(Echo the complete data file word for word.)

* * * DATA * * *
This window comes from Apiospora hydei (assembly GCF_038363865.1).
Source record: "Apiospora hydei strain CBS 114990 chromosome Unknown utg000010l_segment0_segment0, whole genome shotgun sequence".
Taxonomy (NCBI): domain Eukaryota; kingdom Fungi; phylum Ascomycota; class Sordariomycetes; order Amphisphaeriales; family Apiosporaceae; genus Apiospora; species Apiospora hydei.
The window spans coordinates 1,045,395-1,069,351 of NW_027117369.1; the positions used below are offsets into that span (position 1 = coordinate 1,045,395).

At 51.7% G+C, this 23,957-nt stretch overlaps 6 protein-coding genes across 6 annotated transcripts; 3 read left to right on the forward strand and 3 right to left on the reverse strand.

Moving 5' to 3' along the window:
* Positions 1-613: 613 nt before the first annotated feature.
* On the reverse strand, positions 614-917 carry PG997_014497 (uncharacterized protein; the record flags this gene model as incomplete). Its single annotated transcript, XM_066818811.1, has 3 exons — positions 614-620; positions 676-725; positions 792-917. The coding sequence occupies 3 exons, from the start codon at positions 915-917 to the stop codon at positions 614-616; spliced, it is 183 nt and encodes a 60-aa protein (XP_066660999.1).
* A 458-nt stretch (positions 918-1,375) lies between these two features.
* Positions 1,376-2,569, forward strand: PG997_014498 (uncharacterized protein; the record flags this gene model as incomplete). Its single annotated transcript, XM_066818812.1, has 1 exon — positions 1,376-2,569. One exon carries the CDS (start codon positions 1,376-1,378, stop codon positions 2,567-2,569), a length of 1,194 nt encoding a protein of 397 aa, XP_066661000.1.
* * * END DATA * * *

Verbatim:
This window comes from Apiospora hydei (assembly GCF_038363865.1).
Source record: "Apiospora hydei strain CBS 114990 chromosome Unknown utg000010l_segment0_segment0, whole genome shotgun sequence".
Taxonomy (NCBI): domain Eukaryota; kingdom Fungi; phylum Ascomycota; class Sordariomycetes; order Amphisphaeriales; family Apiosporaceae; genus Apiospora; species Apiospora hydei.
The window spans coordinates 1,045,395-1,069,351 of NW_027117369.1; the positions used below are offsets into that span (position 1 = coordinate 1,045,395).

At 51.7% G+C, this 23,957-nt stretch overlaps 6 protein-coding genes across 6 annotated transcripts; 3 read left to right on the forward strand and 3 right to left on the reverse strand.

Moving 5' to 3' along the window:
* Positions 1-613: 613 nt before the first annotated feature.
* On the reverse strand, positions 614-917 carry PG997_014497 (uncharacterized protein; the record flags this gene model as incomplete). Its single annotated transcript, XM_066818811.1, has 3 exons — positions 614-620; positions 676-725; positions 792-917. The coding sequence occupies 3 exons, from the start codon at positions 915-917 to the stop codon at positions 614-616; spliced, it is 183 nt and encodes a 60-aa protein (XP_066660999.1).
* A 458-nt stretch (positions 918-1,375) lies between these two features.
* Positions 1,376-2,569, forward strand: PG997_014498 (uncharacterized protein; the record flags this gene model as incomplete). Its single annotated transcript, XM_066818812.1, has 1 exon — positions 1,376-2,569. One exon carries the CDS (start codon positions 1,376-1,378, stop codon positions 2,567-2,569), a length of 1,194 nt encoding a protein of 397 aa, XP_066661000.1.